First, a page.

5. Brian, I don’t think people have a problem with the concept of tolls to fund bridges. Rather, it’s the price of this toll and the fact it’s rising all at once rather than gradually. It will suddenly make a round trip cost $6 or $7 rather than $0. That’s $28 a month if you do it once a week, or $154 a month if you do it five times a week. Or $7 for a one-time event like a users’ group meeting. Yes, it’s good for transit, if transit increases enough to be a viable alternative. The new RapidRides will get people to the downtowns, but then they have to get to their destinations on hourly buses and maybe a 20-minute walk. I guess the South Kirkland park n ride will suddenly become a happenin’ place.

    1. We should be so lucky to have a Big Dig 2.0. If that were the case, we’d tunnel from downtown to the airport, build a train line, add a huge freeway park above I-5, and probably through 520 in for fun.

      People that compare the Viaduct tunnel to the Boston Big Dig *really* ought to look into just how huge the scope of work included in the Big Dig was. A 2-mile tunnel is peanuts compared to what was finished in Boston.

    1. I-90 Westbound was packed on Saturday afternoon, as was I-5 Northbound. It was pretty clear on Sunday though.

    2. I-90 Westbound was stop and go once you got a bit past Mercer Island on Sunday when we came over in the early afternoon.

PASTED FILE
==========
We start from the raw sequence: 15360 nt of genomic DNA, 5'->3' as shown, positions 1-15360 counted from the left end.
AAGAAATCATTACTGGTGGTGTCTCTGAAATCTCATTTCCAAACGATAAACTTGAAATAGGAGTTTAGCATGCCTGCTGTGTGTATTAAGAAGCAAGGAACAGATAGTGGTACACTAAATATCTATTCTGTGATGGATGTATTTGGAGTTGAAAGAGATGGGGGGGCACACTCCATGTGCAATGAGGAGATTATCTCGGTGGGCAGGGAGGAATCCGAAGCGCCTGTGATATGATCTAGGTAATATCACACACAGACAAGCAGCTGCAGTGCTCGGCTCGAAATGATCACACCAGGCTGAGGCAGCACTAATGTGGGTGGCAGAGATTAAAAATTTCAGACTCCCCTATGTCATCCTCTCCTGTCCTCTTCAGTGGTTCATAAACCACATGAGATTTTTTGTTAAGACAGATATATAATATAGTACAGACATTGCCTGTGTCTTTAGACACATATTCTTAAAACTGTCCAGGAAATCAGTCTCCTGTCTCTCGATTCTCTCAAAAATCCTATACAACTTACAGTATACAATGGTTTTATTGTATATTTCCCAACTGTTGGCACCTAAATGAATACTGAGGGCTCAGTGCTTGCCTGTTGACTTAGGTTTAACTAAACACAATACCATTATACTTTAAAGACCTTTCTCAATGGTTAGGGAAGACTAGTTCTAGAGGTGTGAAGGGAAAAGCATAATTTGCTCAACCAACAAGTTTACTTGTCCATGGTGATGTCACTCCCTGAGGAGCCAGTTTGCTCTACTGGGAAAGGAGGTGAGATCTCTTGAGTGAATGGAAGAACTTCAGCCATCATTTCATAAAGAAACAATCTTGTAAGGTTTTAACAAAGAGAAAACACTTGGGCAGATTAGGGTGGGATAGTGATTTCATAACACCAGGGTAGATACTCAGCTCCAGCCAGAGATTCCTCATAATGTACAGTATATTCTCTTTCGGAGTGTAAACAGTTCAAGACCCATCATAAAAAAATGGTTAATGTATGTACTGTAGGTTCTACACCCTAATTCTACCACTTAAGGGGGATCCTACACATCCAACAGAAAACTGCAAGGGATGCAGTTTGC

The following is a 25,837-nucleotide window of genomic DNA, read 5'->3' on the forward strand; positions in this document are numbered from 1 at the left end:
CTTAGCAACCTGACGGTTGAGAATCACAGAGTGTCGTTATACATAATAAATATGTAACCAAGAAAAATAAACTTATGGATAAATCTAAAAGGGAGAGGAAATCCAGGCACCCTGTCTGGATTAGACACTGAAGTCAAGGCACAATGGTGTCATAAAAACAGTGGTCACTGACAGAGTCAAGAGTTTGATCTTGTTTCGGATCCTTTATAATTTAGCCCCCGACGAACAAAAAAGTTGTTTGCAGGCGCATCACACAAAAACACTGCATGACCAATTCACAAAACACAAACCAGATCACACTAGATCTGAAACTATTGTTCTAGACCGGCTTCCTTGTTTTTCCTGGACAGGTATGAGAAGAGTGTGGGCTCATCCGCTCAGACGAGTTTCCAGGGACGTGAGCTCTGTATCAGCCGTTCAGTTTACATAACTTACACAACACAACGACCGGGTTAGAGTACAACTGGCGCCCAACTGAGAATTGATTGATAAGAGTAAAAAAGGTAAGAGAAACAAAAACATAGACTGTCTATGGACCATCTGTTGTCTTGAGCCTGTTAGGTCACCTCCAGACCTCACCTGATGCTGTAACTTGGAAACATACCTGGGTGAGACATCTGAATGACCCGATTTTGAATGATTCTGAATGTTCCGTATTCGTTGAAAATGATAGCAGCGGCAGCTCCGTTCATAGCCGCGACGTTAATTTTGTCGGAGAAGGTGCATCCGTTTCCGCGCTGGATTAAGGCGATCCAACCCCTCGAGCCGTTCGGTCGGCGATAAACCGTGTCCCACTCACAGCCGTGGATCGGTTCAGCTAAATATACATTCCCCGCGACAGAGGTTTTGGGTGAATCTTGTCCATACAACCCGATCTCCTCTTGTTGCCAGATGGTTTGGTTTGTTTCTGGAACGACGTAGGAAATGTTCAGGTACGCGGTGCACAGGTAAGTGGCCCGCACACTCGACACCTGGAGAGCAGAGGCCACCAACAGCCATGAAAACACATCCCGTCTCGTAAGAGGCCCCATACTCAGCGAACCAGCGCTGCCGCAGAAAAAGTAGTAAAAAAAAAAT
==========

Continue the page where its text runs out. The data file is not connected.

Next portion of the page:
6. Can we please talk about how awful King County Metro’s bus service was to make up for the closure. 271 line? anyone? I waited for over an hour in the U district. There was no coordination. Bus drivers didn’t know what was up and the Medina shuttle that was supposed to show every 30 minutes never came. They were sitting on the sidewalk eating Popsicles. Hmph.

    1. You tell ’em, AC! Me and a poor elderly gentleman also waited for over an hour in the udistrict for an eastbound 271, not knowing whether it would even come! Ridiculous!

    2. I rode to Kirkland on Saturday for a high school reunion. The outbound 255 was on time in the afternoon (amazing), but the inbound 255 at 10:45pm was 40 minutes late, and we saw two going the other way within a 20-minute span. (This was also when I discovered that the 255 is hourly after 7pm, and that all the other buses in Kirkland are hourly on Saturdays.) I don’t blame the run for being late, but a more frequent schedule would have mitigated the problem. From downtown Kirkland there should at least be 15-minute buses to Seattle, Bellevue, Redmond, and Bothell.

      I saw the sign for the Medina shuttle Friday evening at 45th & U-Way. It didn’t really make sense. Yes, it’s nice to know Medina has a shuttle, but what I’d really want to know is how to get from the U-district to Bellevue, and that it didn’t say.